International Symposium on
Drylands Ecology and Human Security
Removal of Co and Cd Ions from Aqueous Solutions by Azolla:
Saeid Ghorbanzadeh Mashkani1,* Parisa Tajer Mohammad Ghazvini1, Hossain Ghafourian1, Masoud Ghorbanzadeh Mashkani2, Mohammad Amin Ahmadi1
1 Department of Nuclear Biotechnology, Nuclear Research Center, Atomic Energy Organization of Iran
2 Department of Microbiology, Faculty of Science, Islamic Azad University of Ghom, Iran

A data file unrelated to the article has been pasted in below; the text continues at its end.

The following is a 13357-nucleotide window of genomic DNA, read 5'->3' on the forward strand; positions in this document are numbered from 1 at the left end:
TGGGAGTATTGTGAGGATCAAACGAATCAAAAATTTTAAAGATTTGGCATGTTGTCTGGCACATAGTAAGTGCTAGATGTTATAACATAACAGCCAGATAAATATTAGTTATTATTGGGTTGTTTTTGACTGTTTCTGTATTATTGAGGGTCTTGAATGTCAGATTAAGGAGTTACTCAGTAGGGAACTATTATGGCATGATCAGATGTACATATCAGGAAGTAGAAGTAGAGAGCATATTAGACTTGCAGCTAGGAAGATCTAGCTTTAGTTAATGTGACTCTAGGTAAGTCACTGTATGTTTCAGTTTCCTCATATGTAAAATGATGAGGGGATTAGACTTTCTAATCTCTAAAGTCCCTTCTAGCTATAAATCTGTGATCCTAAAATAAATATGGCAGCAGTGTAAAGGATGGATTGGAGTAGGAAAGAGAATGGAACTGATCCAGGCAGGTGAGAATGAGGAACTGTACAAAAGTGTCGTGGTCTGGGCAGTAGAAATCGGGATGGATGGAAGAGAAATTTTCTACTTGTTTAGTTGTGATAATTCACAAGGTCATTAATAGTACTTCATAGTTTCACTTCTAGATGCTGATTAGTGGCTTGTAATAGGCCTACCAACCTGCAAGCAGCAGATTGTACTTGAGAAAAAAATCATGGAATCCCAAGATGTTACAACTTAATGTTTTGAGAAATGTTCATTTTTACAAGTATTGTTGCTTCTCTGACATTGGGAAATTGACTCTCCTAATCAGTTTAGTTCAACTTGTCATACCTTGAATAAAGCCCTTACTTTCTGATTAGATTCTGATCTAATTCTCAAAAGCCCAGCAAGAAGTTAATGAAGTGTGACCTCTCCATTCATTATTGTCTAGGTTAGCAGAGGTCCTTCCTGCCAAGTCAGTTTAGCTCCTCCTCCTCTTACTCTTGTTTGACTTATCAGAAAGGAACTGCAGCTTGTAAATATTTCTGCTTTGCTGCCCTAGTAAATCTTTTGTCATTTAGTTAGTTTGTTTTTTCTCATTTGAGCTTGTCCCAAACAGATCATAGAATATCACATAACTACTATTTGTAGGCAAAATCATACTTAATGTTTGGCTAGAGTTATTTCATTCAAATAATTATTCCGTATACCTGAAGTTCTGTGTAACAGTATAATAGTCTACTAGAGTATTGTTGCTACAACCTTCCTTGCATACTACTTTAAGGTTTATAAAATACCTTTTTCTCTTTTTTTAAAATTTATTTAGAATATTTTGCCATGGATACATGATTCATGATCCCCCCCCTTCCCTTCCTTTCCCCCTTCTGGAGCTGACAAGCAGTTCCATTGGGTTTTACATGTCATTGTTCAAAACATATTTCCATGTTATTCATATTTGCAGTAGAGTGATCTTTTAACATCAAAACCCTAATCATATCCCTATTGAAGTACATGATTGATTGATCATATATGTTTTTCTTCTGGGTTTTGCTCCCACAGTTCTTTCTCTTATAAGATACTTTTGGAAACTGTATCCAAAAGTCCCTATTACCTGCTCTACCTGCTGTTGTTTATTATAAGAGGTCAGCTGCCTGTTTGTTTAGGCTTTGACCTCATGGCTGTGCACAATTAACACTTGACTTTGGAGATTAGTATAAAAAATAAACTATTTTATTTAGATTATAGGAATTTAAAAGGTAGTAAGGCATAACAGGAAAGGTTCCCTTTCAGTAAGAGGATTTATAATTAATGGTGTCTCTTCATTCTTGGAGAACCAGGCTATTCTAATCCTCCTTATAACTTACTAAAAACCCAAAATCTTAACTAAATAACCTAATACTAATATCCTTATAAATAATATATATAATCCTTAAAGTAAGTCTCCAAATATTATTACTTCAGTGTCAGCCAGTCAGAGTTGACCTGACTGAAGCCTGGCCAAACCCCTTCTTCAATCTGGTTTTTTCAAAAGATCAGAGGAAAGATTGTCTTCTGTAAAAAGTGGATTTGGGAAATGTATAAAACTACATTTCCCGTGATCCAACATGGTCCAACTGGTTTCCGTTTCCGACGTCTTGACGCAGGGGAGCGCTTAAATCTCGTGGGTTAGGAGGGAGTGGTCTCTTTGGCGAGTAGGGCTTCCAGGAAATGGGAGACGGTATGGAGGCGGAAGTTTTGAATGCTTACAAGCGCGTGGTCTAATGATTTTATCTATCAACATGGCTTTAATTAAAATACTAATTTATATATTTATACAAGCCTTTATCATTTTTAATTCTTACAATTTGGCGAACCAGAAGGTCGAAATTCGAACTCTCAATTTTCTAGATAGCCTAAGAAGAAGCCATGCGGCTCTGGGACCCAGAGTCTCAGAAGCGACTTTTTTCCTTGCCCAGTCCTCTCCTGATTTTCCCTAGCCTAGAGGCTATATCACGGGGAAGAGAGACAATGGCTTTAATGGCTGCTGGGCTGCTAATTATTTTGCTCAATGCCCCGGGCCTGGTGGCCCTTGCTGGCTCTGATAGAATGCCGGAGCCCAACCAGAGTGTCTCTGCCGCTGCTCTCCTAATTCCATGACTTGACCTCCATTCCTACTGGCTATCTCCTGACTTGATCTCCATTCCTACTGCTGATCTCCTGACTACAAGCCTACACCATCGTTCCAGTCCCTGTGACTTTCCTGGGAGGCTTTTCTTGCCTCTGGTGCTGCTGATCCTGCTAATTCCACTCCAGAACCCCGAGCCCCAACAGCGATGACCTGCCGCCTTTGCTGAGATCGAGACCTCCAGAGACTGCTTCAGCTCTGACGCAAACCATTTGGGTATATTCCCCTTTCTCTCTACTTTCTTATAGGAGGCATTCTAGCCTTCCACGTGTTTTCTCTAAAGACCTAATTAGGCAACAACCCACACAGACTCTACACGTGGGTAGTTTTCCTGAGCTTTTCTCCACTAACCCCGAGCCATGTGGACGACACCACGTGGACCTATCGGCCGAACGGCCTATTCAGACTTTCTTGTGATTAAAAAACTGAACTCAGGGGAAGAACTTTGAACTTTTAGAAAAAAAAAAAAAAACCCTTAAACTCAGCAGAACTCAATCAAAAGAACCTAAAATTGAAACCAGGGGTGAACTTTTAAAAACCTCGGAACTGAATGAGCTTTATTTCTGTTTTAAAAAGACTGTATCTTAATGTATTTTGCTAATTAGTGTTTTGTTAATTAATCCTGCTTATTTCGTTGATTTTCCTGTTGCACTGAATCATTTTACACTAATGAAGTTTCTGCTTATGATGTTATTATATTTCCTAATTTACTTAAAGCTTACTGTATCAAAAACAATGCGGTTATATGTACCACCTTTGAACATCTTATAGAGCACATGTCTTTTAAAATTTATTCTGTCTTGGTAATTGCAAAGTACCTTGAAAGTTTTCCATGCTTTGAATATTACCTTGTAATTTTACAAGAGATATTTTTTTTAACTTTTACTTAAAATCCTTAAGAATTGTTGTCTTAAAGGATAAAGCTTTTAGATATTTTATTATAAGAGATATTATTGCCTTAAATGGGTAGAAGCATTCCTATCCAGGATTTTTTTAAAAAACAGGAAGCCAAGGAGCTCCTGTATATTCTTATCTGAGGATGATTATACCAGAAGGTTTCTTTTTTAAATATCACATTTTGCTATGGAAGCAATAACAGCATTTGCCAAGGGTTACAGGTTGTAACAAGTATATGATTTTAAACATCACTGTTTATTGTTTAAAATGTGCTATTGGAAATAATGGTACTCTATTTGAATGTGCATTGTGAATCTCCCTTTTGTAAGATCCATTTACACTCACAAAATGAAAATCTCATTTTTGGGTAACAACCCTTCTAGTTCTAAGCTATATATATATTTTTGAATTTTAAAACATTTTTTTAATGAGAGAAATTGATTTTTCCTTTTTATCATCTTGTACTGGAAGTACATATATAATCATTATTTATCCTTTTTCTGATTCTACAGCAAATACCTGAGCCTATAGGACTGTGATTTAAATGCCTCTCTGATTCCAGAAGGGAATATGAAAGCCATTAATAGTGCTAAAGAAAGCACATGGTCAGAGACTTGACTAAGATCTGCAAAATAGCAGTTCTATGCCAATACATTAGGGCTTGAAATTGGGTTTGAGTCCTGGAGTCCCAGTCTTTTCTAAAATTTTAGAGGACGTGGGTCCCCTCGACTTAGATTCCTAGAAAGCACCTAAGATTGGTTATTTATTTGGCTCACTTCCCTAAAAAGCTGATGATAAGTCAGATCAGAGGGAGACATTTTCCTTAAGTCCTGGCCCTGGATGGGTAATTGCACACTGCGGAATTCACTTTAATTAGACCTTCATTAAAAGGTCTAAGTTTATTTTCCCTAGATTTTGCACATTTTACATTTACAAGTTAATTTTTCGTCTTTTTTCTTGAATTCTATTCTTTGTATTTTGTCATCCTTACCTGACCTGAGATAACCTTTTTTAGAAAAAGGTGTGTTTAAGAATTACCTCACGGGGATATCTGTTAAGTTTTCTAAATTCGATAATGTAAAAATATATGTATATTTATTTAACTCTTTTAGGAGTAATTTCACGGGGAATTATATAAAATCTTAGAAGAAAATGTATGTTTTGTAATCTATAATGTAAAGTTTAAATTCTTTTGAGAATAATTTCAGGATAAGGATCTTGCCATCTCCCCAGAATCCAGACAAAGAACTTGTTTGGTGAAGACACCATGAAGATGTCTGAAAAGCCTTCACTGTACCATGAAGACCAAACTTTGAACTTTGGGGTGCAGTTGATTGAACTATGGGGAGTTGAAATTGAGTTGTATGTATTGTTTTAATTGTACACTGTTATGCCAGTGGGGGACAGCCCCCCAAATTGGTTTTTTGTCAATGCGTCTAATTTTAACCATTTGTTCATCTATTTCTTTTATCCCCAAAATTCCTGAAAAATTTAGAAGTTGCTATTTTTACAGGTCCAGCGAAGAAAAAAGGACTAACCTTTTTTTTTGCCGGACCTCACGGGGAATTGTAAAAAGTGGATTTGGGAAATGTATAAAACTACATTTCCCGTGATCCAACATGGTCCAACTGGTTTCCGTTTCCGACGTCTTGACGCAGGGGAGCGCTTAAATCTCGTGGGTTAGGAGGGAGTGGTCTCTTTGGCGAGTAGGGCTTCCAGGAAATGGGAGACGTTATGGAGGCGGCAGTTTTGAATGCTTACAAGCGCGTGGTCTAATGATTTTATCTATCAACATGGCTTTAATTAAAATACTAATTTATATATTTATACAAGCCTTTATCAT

The accumulation of heavy metal contaminants in the environment has become a concern due to growing health risks to the public. These contaminants, such as Co and Cd enter the environment through industrial waste, mill tailings, and landfill run off. Exposure to heavy metal contamination has been found to cause kidney damage, liver damage, and anemia in low doses, and in high concentrations, heavy metals can be carcinogenic and teratogenic if not fatal. Although cleanup is necessary to prevent any further discharge of contaminated wastes into the environment, a technology needs to be developed that is cost effective for industry to use. Methods traditionally employed for water remediation consist of removal of heavy metals by filtration, flocculation, activated charcoal, and ion exchange resins. However, because of the high cost of these methods, development of a more cost effective remediation system is necessary. There has been a tremendous amount of attention given to the use of biological systems for removal of heavy metal ions from contaminated areas. Algae, fungi, yeast and bacteria remove heavy metals from wastewaters through functional groups such as ketones, aldehydes, carboxyls on their cell walls. More recently, phytoremediation has emerged as one of the alternative technologies for removing pollutants from the environment. Interest in using plants for environmental remediation is increasing due to their natural capacity to accumulate heavy metals and degrade organic compounds. An Azolla plant is a fern frond consisting of a main stem growing at the surface of the water, with alternate leaves and adventitious roots at regular intervals along the stem. Azolla is found in ponds, ditches, and wetlands of warm temperate and tropical regions throughout the world. In this study we have developed an innovative, patented biological process for the removal of heavy metals from effluents by means of the floating fern, Azolla, suitable for: the removal and possible recovery of Co and Cd. The biosorption capacity of Azolla strongly depends on solution pH, and the maximum Co and Cd sorption capacities of Azolla were obtained at pH 5 and 6, respectively independent of the absence or the presence of increasing concentrations of salt (NaCl). Co and Cd-salt biosorption studies were also performed at this pH values. Equilibrium uptakes of Co and Cd increased with increasing Cr(VI) and Pb(II) concentrations up to 300mg/l for Azolla. Azolla biosorbed 98.5 and 85.6mg/g dry weight of Co and Cd respectively, in 60 min. Uptake of Co and Cd within first 5min of incubation was relatively rapid and the absorption continued slowly there after. The biosorption Co and Cd reached equilibrium within 60 min. Temperature ranging 25-45˚C did not show any significant change in the uptake. An increasing in biomass concentration caused an increase the adsorbed Co and Cd, while specific adsorption decreased. Desorption of Co and Cd from Azolla was completely achieved applying 1mol/l HNO3, and no significant biomass damage took place after 7 sorption–desorption cycles. The maximum Co and Cd uptake was acquired using the small particles of Azolla (0.5mm).